This week on Ponytail Culture Club, I’d like to introduce you to someone who has the power to persuade the most unlikely folk to pick up a paintbrush and give landscape painting a try. Bob Ross, who was born in Florida in 1942, spent his early days helping his father who was a carpenter by trade, and then did time in the US Airforce which later took him to Alaska where he developed his skills as a painter.
I only recently discovered Bob thanks to his epic television series ‘The Joy of Painting’ that ran over an incredible 403 episodes over 31 seasons from 1983 to 1994. He’s somewhat of an icon for many Americans who lived through the 80s and 90s thanks to the success of the show. The first episode I ever watched took me aback, not only by the wonderful choice of intro music, but what really stamped a smile on my dial was Rob’s beautiful voice and choice of language on the show. He spends a joyful 30 minutes persuading you that painting is the best thing ever, because he truly believes it. It’s special to watch someone doing the thing they love, whether it’s in the flesh, or on television but I believe that his show inspired a generation to discover the thing they love… Just by his example.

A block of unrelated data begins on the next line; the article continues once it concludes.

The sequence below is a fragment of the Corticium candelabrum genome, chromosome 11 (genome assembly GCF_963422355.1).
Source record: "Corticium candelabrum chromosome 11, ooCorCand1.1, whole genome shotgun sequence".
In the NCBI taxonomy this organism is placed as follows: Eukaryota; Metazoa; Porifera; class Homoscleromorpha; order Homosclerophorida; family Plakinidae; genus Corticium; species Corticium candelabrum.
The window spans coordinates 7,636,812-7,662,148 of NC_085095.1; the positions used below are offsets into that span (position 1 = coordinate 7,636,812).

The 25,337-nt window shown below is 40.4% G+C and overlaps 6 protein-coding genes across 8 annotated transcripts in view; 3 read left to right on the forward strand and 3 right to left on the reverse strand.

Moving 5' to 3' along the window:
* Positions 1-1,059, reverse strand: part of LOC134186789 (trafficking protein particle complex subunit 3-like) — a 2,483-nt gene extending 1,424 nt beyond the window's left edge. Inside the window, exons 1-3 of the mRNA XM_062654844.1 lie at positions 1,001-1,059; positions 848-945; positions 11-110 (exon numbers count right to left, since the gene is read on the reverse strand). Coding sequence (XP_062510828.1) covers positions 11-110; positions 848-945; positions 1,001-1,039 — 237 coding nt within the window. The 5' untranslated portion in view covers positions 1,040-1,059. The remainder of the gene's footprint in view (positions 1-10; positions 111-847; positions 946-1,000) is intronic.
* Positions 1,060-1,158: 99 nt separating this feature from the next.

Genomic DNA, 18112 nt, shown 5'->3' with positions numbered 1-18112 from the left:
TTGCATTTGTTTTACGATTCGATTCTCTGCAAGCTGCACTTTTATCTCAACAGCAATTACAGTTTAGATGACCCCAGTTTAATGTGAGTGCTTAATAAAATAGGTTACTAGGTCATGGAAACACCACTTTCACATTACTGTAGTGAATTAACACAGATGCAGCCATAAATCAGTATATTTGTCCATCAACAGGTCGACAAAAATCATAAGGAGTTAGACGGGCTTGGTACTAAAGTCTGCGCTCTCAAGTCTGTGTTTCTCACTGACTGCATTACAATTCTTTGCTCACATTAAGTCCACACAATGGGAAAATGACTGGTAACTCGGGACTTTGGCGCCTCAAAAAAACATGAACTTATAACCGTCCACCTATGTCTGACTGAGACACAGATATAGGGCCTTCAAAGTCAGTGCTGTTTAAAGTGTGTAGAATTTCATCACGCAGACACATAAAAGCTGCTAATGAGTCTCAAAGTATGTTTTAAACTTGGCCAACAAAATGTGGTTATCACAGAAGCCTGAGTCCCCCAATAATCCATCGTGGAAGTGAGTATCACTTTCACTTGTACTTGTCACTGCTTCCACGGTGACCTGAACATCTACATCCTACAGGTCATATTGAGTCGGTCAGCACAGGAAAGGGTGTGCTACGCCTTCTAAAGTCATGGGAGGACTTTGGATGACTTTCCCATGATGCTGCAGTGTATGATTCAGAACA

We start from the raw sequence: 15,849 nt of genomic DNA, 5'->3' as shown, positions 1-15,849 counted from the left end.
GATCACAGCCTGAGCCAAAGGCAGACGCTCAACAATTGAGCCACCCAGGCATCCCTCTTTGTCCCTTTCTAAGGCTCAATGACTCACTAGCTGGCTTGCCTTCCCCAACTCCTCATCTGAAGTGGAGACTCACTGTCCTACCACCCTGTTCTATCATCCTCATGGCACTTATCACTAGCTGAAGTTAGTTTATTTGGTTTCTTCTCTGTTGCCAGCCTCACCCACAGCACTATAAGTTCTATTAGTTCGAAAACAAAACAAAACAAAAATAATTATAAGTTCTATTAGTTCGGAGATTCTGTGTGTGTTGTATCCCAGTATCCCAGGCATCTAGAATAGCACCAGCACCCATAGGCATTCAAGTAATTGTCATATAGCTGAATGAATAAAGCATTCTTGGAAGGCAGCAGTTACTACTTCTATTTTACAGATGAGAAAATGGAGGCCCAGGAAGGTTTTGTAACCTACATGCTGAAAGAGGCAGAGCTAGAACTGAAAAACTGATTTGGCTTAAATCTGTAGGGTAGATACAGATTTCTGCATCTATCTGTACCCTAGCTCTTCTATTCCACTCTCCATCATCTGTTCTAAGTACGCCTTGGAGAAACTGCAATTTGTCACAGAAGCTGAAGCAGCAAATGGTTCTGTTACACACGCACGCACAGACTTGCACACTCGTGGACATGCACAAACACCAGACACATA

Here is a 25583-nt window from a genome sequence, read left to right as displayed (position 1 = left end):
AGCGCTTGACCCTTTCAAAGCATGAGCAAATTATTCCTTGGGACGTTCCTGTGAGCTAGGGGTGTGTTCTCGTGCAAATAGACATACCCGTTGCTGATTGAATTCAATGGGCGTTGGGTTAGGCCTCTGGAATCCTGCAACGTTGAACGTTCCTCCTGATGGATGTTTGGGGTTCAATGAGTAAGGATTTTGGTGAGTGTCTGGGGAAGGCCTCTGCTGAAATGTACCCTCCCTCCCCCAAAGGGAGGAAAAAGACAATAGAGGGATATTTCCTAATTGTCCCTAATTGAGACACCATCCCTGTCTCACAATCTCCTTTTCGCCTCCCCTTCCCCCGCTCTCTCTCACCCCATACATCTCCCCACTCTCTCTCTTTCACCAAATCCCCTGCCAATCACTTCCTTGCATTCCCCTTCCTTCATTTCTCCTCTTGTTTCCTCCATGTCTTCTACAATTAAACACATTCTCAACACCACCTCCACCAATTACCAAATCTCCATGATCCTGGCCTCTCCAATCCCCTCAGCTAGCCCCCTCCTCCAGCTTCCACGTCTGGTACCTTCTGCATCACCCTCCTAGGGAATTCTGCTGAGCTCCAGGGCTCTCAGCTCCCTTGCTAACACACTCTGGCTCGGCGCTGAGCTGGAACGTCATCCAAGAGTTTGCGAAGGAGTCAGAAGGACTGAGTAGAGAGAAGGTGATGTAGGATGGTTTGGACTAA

There should be a ‘Bob Ross painting encyclopedia’ for every jolly term he uses for his craft on the show. He repeats a rainbow of vocabulary like ‘happy little clouds’, ‘beat the devil out of your brush’, or ‘pull up the easy chair’, and this language is more captivating than what’s really going onto his canvas. My all-time favorite Bob Ross line was when he talked about living in Alaska,
“God was having a good day when he made Alaska.”
I admire anyone who can reach such a broad audience and encourage even the least creatively inclined to pick up a brush and give painting a go. Anyone who shows passion like that is a hero in my books.